Instead of writing “eax” and forcing the use of a particular register such as “eax” or “ax” or “al”, you can simply specify “a”. The same goes for the other general purpose registers (as shown in the Abbrev table). This seems useless when within the actual code you are using specific registers and hence gcc provides you with register aliases. There is a max of 10 (%0-%9) which is also the reason why only 10 inputs/outputs are allowed.

$ cat inline2.c
int main(void) {
	long eax;
	short bx;
	char cl;

	__asm__("nop;nop;nop"); // to separate inline asm from the rest of
				// the code
	__volatile__ __asm__("
		test	%0,%0
		test	%1,%1
		test	%2,%2"
		: /* no outputs */
		: "a"((long)eax), "b"((short)bx), "c"((char)cl)
	return 0; 
$ gcc -o inline2 inline2.c 
$ gdb ./inline2
GNU gdb 4.18
Copyright 1998 Free Software Foundation, Inc.
GDB is free software, covered by the GNU General Public License, and you are
welcome to change it and/or distribute copies of it under certain conditions.
Type "show copying" to see the conditions.
There is absolutely no warranty for GDB.  Type "show warranty" for details.
This GDB was configured as "i686-pc-linux-gnulibc1"...
(no debugging symbols found)...
(gdb) disassemble main
Dump of assembler code for function main: 
... start: inline asm ... 
0x8048427 <main+7>: nop
0x8048428 <main+8>: nop 
0x8048429 <main+9>: nop 
0x804842a <main+10>: mov 0xfffffffc(%ebp),%eax 
0x804842d <main+13>: mov 0xfffffffa(%ebp),%bx
0x8048431 <main+17>: mov 0xfffffff9(%ebp),%cl 
0x8048434 <main+20>: test %eax,%eax 
0x8048436 <main+22>: test %bx,%bx
0x8048439 <main+25>: test %cl,%cl 
0x804843b <main+27>: nop 
0x804843c <main+28>: nop 
0x804843d <main+29>: nop 
... end: inline asm ... 
End of assembler dump. 

As you can see, the code that was generated from the inline asm loads the values of the variables into the registers they were assigned to in the input field and then proceeds to carry out the actual code. The compiler auto detects operand size from the size of the variables and so the corresponding registers are represented by the aliases %0, %1 and %2. (Specifying the operand size in the mnemonic when using the register aliases may cause errors while compiling).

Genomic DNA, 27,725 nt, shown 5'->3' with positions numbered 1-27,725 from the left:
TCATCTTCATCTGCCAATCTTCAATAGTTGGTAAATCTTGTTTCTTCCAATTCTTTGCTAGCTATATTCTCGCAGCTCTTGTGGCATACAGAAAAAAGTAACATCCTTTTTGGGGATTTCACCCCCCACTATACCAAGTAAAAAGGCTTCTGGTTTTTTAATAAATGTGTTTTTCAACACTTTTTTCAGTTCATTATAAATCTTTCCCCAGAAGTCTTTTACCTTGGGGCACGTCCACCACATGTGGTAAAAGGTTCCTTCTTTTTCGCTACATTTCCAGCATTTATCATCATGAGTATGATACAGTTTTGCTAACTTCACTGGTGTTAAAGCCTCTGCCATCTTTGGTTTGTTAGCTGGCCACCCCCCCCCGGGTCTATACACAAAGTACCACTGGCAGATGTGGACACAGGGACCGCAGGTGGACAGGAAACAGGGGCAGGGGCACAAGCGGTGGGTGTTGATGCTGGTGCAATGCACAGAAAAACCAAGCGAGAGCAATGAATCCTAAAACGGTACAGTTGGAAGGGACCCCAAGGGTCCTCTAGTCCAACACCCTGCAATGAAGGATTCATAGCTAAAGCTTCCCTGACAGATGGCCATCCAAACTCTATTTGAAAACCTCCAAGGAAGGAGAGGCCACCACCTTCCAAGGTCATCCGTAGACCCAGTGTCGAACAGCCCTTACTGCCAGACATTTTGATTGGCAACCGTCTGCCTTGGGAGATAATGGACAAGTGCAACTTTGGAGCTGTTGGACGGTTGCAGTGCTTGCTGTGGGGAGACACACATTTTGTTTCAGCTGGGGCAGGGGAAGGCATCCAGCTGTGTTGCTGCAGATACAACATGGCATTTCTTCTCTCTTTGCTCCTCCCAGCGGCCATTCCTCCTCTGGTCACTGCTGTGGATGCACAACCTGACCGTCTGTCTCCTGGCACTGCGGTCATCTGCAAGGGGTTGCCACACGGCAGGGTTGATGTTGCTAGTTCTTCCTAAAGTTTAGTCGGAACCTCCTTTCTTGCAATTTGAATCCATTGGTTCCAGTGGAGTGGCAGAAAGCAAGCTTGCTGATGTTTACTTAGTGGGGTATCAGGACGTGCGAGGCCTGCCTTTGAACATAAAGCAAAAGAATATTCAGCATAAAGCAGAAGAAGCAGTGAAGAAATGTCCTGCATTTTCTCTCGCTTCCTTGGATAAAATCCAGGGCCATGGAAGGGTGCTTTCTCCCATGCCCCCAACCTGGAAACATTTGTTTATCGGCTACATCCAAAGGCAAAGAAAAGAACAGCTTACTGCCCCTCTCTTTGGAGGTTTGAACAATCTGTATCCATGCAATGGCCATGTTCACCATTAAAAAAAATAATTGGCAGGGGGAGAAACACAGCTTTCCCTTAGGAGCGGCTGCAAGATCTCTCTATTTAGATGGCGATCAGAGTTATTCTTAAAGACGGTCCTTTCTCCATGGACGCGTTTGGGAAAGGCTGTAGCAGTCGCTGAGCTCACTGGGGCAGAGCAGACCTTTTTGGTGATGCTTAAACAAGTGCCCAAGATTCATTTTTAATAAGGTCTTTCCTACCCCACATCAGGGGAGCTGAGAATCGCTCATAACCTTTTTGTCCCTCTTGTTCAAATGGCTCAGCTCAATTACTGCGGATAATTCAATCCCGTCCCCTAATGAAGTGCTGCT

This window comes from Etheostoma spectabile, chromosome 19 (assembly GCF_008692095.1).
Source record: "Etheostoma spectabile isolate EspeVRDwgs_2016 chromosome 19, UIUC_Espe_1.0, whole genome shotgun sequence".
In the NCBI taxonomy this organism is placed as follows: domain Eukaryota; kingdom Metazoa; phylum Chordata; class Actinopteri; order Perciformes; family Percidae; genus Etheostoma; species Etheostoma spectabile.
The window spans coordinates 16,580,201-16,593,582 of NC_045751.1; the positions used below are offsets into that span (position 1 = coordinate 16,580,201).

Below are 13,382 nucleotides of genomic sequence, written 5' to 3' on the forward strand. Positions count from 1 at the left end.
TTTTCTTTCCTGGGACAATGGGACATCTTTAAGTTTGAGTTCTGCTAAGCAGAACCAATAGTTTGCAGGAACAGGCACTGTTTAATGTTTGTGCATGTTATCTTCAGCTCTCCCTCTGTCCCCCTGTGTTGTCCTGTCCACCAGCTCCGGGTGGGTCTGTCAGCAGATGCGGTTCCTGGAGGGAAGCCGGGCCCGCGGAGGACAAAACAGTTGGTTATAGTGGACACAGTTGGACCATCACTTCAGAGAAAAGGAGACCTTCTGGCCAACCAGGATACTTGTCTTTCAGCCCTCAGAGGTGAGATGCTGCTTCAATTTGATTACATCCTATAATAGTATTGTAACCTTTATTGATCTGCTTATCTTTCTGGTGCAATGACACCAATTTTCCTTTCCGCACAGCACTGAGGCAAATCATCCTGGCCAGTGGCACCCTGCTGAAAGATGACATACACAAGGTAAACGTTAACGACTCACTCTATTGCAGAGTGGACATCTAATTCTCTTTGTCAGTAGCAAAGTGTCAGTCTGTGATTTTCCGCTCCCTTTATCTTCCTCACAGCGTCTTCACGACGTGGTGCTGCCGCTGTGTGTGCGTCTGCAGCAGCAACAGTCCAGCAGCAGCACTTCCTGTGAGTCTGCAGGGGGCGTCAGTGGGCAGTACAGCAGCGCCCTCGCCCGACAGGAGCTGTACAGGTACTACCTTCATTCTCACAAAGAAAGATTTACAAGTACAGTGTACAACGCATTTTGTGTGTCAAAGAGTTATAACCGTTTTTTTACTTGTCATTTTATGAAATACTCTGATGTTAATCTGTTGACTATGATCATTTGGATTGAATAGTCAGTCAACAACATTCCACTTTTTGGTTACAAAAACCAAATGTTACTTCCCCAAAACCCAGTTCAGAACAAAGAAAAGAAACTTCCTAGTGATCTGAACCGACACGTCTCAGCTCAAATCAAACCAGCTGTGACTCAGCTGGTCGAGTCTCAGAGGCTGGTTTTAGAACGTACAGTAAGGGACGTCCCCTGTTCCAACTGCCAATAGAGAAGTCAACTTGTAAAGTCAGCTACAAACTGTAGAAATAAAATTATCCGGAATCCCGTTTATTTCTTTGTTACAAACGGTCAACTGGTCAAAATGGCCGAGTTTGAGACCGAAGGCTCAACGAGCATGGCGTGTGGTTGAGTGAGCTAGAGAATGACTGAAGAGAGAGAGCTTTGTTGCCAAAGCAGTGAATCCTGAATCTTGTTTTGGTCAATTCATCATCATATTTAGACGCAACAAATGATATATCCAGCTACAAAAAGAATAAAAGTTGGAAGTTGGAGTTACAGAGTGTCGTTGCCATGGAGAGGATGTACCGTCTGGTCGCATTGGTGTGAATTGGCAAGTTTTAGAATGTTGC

The aliases may also be used in the operand constraints. This does not allow you to specify more than 10 entries in the input/output fields. The only use for this i can think of is when you specify the operand constraint as “q” which allows the compiler to choose between a,b,c,d registers. When this register is modified we will not know which register has been chosen and consequently cannot specify it in the modify field. In which case you can simply specify “<number>”.


$ cat inline3.c
#include <stdio.h>

int main(void) {
	long eax=1,ebx=2;

	__asm__ __volatile__ ("add %0,%2"
		: "=b"((long)ebx)
		: "a"((long)eax), "q"(ebx)
		: "2"
	printf("ebx=%x\n", ebx);
	return 0;


Compiling assembly language programs is much like compiling normal C programs. If your program looks like Listing 1, then you would compile it like you would a C app. If you use _start instead of main, like in Listing 2 you would compile the app slightly differently:

  • Listing 1
$ cat write.s
	.string "hello world\n"
.globl main
	movl	$SYS_write,%eax
	movl	$1,%ebx
	movl	$hw,%ecx
	movl	$12,%edx
	int	$0x80
	movl	$SYS_exit,%eax
	xorl	%ebx,%ebx
	int	$0x80
$ gcc -o write write.s
$ wc -c ./write
   4790 ./write
$ strip ./write
$ wc -c ./write
   2556 ./write
  • Listing 2
$ cat write.s
	.string "hello world\n"
.globl _start
	movl	$SYS_write,%eax
	movl	$1,%ebx
	movl	$hw,%ecx
	movl	$12,%edx
	int	$0x80
	movl	$SYS_exit,%eax
	xorl	%ebx,%ebx
	int	$0x80

$ gcc -c write.s
$ ld -s -o write write.o
$ wc -c ./write
    408 ./write

The -s switch is optional, it just creates a stripped ELF executable which is smaller than a non-stripped one. This method (Listing 2) also creates smaller executables, since the compiler isnt adding extra entry and exit routines as would normally be the case.